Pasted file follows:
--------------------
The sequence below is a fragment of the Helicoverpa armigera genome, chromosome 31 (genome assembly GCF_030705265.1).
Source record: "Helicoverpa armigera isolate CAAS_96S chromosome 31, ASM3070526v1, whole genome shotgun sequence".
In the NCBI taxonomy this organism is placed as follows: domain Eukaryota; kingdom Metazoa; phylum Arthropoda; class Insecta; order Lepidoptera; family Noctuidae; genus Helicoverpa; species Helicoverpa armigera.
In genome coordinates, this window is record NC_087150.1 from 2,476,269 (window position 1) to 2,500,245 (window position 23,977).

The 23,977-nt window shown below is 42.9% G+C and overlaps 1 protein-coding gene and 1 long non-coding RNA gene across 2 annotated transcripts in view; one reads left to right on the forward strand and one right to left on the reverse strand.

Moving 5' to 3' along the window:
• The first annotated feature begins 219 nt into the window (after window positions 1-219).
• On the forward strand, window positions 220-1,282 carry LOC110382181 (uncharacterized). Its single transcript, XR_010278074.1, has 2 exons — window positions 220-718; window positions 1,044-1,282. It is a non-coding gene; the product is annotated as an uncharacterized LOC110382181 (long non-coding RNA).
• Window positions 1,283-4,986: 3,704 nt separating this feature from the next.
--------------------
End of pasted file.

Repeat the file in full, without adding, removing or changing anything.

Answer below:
The sequence below is a fragment of the Helicoverpa armigera genome, chromosome 31 (genome assembly GCF_030705265.1).
Source record: "Helicoverpa armigera isolate CAAS_96S chromosome 31, ASM3070526v1, whole genome shotgun sequence".
In the NCBI taxonomy this organism is placed as follows: domain Eukaryota; kingdom Metazoa; phylum Arthropoda; class Insecta; order Lepidoptera; family Noctuidae; genus Helicoverpa; species Helicoverpa armigera.
In genome coordinates, this window is record NC_087150.1 from 2,476,269 (window position 1) to 2,500,245 (window position 23,977).

The 23,977-nt window shown below is 42.9% G+C and overlaps 1 protein-coding gene and 1 long non-coding RNA gene across 2 annotated transcripts in view; one reads left to right on the forward strand and one right to left on the reverse strand.

Moving 5' to 3' along the window:
• The first annotated feature begins 219 nt into the window (after window positions 1-219).
• On the forward strand, window positions 220-1,282 carry LOC110382181 (uncharacterized). Its single transcript, XR_010278074.1, has 2 exons — window positions 220-718; window positions 1,044-1,282. It is a non-coding gene; the product is annotated as an uncharacterized LOC110382181 (long non-coding RNA).
• Window positions 1,283-4,986: 3,704 nt separating this feature from the next.